There are big scary monsters under the bed,
And every night they must be fed,
They love to eat fabric, its their favorite food,
It puts them in the very best mood,
So, the lesson is clear, consider your plight,
Keep buying more fabric, or be dinner tonight.
There is a saying among quilters that She Who Dies With The Most Fabric Wins. It captures the addictive nature of quilting. Your mind swirls with patterns you want to see come alive in a particular color or form. Every piece of fabric is already a work of art. Then mix it with other scraps of fabric in deliberate swirls, or bars, or stars or squares, and we all become a bit like Jackson Pollock. But quilting is so much more than artistic expression and a delightful hobby.
The Independence Hall Quilters (whose fair I attended yesterday) organized in 1976 with a push from the National and State Bicentennial Committees encouraging local communities to put together events reminiscent of Colonial times. This exceptional group has held a quilt show every year since then. They average 100 quilts per show, and no quilt can be displayed twice. Doing the numbers, that's about 3300 original quilts.
This is a close up of an old quilt. Heritage quilt entries are encouraged. Its dainty, pastel and feminine, when quilts were only made by women. Today many men engage in the craft more often called fabric art.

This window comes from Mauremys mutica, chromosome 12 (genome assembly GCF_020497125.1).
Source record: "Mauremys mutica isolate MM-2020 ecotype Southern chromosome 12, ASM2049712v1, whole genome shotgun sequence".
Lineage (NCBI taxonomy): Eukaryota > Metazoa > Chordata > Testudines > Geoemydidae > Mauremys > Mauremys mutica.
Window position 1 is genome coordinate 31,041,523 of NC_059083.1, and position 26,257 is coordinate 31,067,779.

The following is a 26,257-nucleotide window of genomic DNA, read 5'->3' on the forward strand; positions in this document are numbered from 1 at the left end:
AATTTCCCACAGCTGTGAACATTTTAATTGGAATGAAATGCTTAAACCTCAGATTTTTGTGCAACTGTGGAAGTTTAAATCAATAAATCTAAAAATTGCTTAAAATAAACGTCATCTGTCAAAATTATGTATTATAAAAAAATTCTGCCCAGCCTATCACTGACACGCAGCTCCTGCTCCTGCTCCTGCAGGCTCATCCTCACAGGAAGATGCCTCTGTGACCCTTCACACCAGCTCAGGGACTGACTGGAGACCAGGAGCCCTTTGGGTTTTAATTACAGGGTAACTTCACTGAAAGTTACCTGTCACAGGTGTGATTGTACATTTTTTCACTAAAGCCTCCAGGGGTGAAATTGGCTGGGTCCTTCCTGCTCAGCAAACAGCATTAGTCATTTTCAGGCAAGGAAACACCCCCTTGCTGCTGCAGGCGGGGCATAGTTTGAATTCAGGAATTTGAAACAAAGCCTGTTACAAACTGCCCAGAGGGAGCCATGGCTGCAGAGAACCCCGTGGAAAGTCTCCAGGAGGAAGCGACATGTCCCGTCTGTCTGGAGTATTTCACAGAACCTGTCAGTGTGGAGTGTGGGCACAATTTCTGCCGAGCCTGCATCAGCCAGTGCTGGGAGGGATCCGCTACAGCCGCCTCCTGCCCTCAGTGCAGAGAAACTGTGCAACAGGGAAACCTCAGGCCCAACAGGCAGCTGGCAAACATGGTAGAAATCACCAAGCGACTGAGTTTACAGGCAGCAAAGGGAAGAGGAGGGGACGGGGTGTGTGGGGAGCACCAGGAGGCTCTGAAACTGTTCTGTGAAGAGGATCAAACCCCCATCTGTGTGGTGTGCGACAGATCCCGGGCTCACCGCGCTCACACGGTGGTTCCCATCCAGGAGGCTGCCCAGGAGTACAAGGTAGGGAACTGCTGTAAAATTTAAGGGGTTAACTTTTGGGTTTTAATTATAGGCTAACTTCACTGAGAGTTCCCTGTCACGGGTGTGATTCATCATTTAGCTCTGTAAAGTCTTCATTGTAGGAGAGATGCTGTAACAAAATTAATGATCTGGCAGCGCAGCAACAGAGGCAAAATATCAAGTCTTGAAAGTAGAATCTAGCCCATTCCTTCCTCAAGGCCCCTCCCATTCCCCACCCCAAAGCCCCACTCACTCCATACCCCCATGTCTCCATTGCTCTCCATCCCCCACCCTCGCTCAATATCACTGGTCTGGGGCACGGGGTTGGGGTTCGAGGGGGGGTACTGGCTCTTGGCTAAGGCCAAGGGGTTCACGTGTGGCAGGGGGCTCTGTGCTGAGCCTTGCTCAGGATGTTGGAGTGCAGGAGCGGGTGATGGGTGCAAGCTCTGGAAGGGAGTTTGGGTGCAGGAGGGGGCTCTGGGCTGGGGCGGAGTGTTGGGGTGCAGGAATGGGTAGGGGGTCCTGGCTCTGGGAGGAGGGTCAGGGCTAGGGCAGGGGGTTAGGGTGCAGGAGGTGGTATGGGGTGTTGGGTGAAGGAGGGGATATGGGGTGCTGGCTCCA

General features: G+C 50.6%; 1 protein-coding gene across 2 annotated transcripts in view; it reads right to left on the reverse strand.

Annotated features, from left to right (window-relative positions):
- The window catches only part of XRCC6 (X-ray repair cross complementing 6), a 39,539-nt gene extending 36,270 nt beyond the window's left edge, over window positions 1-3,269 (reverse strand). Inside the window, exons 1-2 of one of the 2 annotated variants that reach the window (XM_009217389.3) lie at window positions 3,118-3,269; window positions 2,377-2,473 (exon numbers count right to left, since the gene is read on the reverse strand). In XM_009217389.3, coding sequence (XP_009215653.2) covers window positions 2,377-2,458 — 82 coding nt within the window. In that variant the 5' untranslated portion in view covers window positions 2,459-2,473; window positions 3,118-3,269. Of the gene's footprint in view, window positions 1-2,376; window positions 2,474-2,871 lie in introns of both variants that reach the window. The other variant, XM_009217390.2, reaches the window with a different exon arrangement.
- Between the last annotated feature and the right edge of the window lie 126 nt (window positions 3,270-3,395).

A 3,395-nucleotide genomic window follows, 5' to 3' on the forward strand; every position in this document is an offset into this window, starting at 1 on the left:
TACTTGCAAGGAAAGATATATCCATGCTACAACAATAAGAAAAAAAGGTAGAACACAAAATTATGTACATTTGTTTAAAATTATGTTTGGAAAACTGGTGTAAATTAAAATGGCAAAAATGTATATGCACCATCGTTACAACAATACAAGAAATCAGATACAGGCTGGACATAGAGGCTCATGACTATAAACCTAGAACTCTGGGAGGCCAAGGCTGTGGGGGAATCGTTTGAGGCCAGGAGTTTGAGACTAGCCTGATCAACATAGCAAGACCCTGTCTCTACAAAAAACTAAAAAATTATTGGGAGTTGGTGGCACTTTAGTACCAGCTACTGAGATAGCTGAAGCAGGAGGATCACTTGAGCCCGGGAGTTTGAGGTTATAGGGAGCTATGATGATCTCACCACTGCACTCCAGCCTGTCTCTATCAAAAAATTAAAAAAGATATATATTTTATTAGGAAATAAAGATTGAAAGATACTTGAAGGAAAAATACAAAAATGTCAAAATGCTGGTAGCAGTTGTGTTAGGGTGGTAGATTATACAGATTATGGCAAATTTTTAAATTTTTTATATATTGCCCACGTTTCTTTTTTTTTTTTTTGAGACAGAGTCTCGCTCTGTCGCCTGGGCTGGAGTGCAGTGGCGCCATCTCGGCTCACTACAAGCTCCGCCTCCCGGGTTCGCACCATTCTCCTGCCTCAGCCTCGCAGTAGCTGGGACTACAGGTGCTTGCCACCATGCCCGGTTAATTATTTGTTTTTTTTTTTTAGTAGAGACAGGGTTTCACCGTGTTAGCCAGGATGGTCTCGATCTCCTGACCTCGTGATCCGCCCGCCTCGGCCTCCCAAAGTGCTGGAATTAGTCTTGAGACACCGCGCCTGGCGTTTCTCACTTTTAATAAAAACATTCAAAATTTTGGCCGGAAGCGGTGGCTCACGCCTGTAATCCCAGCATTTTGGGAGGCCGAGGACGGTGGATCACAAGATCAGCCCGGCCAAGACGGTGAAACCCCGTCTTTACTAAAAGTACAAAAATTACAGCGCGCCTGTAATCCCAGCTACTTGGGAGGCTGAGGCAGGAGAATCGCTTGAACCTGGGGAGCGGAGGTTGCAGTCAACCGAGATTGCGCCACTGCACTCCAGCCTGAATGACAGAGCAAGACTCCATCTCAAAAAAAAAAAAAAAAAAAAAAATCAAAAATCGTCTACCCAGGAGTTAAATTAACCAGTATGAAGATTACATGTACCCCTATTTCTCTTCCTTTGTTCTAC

Quilts engage so many subjects, like the humor in the child's quilt above, reminiscent of the book Where The Wild Things Are; and the heart quilt above made of T-shirts awarded to people who give blood platelets. This quilt honors one man who donated over 500 pints of platelets at Stanford Oncology Center and others who have given 100 pints and so on. Amazing!
There were many beautiful quilts, but I'm crazy about chickens and this quilt caught my eye. Imagine my surprise when I read the label and it was made by a good friend and neighbor, Roxanne Borean.
I mentioned that quilting is addictive, but so many other adjectives come to mind when I relate to this group of quilters:
Skill, patience, friendship, charity, homely, warmth, practical, work, love, beauty, humor, neighbors, memories, talent and joy.
What more could you ask for in a hobby?